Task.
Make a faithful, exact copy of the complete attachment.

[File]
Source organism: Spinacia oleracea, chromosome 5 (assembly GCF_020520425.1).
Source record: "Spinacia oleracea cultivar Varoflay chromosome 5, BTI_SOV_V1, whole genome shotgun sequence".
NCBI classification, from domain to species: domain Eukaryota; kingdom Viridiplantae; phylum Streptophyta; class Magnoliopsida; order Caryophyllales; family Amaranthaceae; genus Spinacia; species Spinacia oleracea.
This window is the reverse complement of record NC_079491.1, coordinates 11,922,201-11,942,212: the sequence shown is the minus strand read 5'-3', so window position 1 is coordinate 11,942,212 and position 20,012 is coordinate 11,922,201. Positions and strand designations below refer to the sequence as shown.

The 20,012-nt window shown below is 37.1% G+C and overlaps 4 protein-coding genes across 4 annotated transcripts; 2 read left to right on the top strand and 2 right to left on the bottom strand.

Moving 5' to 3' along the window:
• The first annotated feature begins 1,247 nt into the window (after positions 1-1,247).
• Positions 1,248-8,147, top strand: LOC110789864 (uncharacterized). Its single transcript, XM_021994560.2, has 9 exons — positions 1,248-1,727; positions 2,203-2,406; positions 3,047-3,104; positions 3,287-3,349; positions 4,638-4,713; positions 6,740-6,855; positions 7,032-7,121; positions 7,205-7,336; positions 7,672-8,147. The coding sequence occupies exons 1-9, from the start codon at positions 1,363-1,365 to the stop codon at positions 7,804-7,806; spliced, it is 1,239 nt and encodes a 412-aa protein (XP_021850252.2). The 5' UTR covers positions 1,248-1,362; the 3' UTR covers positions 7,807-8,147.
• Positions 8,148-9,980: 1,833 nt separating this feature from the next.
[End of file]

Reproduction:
Source organism: Spinacia oleracea, chromosome 5 (assembly GCF_020520425.1).
Source record: "Spinacia oleracea cultivar Varoflay chromosome 5, BTI_SOV_V1, whole genome shotgun sequence".
NCBI classification, from domain to species: domain Eukaryota; kingdom Viridiplantae; phylum Streptophyta; class Magnoliopsida; order Caryophyllales; family Amaranthaceae; genus Spinacia; species Spinacia oleracea.
This window is the reverse complement of record NC_079491.1, coordinates 11,922,201-11,942,212: the sequence shown is the minus strand read 5'-3', so window position 1 is coordinate 11,942,212 and position 20,012 is coordinate 11,922,201. Positions and strand designations below refer to the sequence as shown.

The 20,012-nt window shown below is 37.1% G+C and overlaps 4 protein-coding genes across 4 annotated transcripts; 2 read left to right on the top strand and 2 right to left on the bottom strand.

Moving 5' to 3' along the window:
• The first annotated feature begins 1,247 nt into the window (after positions 1-1,247).
• Positions 1,248-8,147, top strand: LOC110789864 (uncharacterized). Its single transcript, XM_021994560.2, has 9 exons — positions 1,248-1,727; positions 2,203-2,406; positions 3,047-3,104; positions 3,287-3,349; positions 4,638-4,713; positions 6,740-6,855; positions 7,032-7,121; positions 7,205-7,336; positions 7,672-8,147. The coding sequence occupies exons 1-9, from the start codon at positions 1,363-1,365 to the stop codon at positions 7,804-7,806; spliced, it is 1,239 nt and encodes a 412-aa protein (XP_021850252.2). The 5' UTR covers positions 1,248-1,362; the 3' UTR covers positions 7,807-8,147.
• Positions 8,148-9,980: 1,833 nt separating this feature from the next.